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Plan B for the NHS

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Plan B for the NHS

  1. 1. Devising Plan B for the NHS Dr Margaret Hannah Deputy Director of Public Health, NHS Fife IFF Fellow
  2. 2. Founding of the NHS “Every man, woman and child can have the benefit of this service. It is there for rich and poor alike. We are paying for it out of taxes”.
  3. 3. Founding of the NHS • Designed for disease patterns of 1948 • Relatively simple system of healthcare • Provided a service from cradle to grave • Designed to reduce demand by improving health.
  4. 4. Now we have concerns • Costs have risen sharply • It is proving hard to maintain equity and fairness • The change in demography and disease patterns is putting increasing strain on services • Demands and expectations continue to rise
  5. 5. Now we have concerns • Populist politics stifles the long-term strategic direction • People are not aware of the real cost of the services they receive • We base our decisions about the NHS on an assumption that we live forever • Vested interests drive the agenda
  6. 6. Real percentage increase in spend on NHS from 1950 to 2010 Source: Institute of Fiscal Studies 2010
  7. 7. Current strategies to contain costs will not work • Financial Efficiency – stripping out costs without strategic direction will hasten collapse • Managing demand – off-setting costs onto other agencies and families has reached its limits • Prevention – worrying uncertainty around effectiveness and timescales • Innovation – to improve on existing system or design a new one?
  8. 8.
  9. 9. Tony Beesley – in Beyond Survival, International Futures Forum, 2009
  10. 10. IFF Three Horizon Model increasing synchronous failure Innovation to try and keep things going Radically new ideas with better fit to new environment new context for useful old ways less disruptive change new paradigm fits and takes off innovation shifts allegiance TIME THE TURBULENT TRANSITION HORIZON 1 HORIZON 2 HORIZON 3 VIABILITY radically different operating environment NOW
  11. 11. Plan B for the NHS • Stretch ourselves to imagine a third horizon • Look for examples of this already happening • Review our innovation effort • Decide what we need to keep • Let go of the rest
  12. 12. Third Horizon for Plan B • Health is what it takes to make life worth living and is rooted in everyday life • Health has physical, mental, emotional and spiritual dimensions • Health includes illness, disability and death as part of a bigger life-death-life process in which we all participate • Illness and death challenge us to grow as human beings
  13. 13. Third Horizon for Plan B • Majority of treatment, care and recovery takes place outside acute hospital settings • Lay support, holistic clinical help, pervasive technology combine to provide highly effective care and treatment in the community • This care is safer, more effective and more homely than hospital • Builds community resilience and capacity to take care of itself • Shifts power relationships from clinicians to the public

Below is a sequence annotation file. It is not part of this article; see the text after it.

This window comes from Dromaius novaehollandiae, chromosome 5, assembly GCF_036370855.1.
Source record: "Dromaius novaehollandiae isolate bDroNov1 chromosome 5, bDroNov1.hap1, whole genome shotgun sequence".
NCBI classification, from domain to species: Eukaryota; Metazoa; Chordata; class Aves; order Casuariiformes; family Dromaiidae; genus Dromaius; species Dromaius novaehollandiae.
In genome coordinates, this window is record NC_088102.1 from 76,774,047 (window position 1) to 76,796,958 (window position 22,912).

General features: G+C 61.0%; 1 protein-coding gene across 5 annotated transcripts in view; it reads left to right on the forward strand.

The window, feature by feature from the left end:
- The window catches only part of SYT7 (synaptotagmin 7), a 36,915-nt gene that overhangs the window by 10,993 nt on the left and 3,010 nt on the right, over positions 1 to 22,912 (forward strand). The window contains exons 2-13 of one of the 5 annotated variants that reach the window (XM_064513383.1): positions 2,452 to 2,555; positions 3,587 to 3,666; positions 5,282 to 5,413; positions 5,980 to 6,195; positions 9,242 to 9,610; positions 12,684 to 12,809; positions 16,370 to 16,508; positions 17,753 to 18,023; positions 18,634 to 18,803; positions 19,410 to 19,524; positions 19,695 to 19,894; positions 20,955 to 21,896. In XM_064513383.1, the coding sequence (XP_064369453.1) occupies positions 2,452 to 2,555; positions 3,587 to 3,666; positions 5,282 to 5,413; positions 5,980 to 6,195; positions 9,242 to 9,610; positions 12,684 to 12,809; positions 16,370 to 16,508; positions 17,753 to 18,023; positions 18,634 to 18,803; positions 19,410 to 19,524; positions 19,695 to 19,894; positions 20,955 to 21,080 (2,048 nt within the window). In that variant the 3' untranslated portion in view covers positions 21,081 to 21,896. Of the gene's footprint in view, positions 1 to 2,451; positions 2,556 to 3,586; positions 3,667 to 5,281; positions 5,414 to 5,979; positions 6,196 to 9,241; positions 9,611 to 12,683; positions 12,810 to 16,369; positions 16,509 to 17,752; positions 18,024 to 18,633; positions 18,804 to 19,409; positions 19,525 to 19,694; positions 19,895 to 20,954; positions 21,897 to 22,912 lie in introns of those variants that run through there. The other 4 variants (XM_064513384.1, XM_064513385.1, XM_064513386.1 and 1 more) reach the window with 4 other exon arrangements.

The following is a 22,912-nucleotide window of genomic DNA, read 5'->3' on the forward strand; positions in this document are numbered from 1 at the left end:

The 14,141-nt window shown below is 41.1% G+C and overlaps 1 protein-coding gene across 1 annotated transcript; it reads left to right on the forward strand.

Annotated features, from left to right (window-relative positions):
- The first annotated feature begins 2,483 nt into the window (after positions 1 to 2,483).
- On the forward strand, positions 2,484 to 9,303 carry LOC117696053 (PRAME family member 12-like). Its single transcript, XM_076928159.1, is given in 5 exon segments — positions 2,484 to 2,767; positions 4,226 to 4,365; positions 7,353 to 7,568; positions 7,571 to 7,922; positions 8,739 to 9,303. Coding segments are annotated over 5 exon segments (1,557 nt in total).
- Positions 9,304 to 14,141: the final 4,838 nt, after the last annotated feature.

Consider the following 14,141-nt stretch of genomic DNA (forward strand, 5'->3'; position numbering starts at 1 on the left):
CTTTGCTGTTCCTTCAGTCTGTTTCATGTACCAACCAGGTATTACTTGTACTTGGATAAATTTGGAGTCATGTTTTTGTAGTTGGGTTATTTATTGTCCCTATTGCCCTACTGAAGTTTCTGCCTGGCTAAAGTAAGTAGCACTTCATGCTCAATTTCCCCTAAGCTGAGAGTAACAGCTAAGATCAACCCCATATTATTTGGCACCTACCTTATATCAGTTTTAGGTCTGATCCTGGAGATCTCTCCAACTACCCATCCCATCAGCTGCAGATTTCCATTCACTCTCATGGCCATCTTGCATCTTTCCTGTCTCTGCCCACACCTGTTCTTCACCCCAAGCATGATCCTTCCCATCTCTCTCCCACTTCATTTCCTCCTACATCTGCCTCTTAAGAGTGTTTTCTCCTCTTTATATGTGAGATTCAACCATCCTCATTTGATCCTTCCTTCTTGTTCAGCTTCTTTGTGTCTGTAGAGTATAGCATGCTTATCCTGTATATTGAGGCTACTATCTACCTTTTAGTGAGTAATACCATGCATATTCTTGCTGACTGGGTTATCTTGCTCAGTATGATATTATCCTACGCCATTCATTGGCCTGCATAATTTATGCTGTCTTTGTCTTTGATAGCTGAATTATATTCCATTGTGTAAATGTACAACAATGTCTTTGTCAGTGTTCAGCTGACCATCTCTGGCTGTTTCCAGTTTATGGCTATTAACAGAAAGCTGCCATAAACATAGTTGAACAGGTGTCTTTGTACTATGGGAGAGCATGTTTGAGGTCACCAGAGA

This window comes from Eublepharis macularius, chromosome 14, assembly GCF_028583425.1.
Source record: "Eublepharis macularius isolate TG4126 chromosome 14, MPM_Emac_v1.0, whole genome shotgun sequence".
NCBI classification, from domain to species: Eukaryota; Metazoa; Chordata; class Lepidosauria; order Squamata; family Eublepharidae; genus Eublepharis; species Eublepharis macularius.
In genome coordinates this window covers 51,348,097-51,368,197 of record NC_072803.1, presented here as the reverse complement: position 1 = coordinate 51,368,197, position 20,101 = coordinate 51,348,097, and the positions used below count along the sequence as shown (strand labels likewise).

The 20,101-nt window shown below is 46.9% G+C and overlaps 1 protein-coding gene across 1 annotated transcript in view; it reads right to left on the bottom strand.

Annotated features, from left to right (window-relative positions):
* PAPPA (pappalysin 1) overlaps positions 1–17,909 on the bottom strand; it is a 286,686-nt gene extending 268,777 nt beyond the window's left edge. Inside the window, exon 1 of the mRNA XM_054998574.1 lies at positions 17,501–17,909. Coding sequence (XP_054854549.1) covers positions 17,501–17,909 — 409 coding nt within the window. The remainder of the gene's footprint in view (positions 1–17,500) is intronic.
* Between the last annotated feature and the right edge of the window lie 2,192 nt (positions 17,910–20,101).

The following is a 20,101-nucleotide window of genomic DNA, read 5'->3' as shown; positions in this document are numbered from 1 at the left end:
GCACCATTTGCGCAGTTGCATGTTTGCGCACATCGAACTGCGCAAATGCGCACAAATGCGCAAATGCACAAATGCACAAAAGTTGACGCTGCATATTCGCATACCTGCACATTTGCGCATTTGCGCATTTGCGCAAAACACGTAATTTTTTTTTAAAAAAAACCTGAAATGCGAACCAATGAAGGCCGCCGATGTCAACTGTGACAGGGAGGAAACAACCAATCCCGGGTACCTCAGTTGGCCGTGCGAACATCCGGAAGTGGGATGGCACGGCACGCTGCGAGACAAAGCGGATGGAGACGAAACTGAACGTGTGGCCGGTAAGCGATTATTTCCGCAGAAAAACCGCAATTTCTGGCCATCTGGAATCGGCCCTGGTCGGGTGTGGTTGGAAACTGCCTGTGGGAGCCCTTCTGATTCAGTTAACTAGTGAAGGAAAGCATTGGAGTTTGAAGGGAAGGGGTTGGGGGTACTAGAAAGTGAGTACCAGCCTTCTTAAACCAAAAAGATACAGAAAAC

14. 14. The Alaskan story • Complete system redesign based on Alaskan Native values – > 40% decrease in A&E and emergency admissions – > 50% decrease in specialist care (out-patients) – > 20% decrease in visits to primary care – > 35% decrease in admissions and length of stay • Improved health outcomes • Improved satisfaction indicators – “customer” and staff
  15. 15. “What drives the system is belief” • Medical Model has not been questioned in 100 years • ‘Healthcare’ built on one philosophy yet its span is so huge • Grown a system beyond recognition since 1948 – but not the basic healthcare paradigm • Professionals in charge, patients passive recipients of care
  16. 16. Plan B for the NHS • Aim for most advanced technology but within the context of holistic care – We grow a new generation of healthcare practitioners who “work with both hands” • Plan for anything, not everything – Common to all healthcare interactions is the relationship – “People have diseases, diseases don’t have people”
  17. 17. Plan B for the NHS • Face the future with courage – This next few years will not dismantle but transform the NHS in Scotland – “The end of the world as we know it but not the end of the world”
  18. 18. Plan B for the NHS • We all have a part to play – Patients as active participants – Clinicians as coaches, mentors – Managers as designers for transition – “Re-designing the plane whilst flying it” – Politicians in having honest debate
  19. 19. Plan B for the NHS • There is no easy technical fix – This is a culture change – Cant plan this journey, but can learn our way into the future
  20. 20. Tony Beesley – in Beyond Survival, International Futures Forum, 2009
  21. 21. Acknowledgments • Participants at “Plan B” workshop • Promising Pathways Group, NHS Fife • Team from SCF, Alaska • Andrew Lyon and Graham Leicester, IFF • David Reilly and Phil Hanlon, “Fifth Wave” • NHS Education Scotland and Joint Improvement Team, Scottish Government Health Department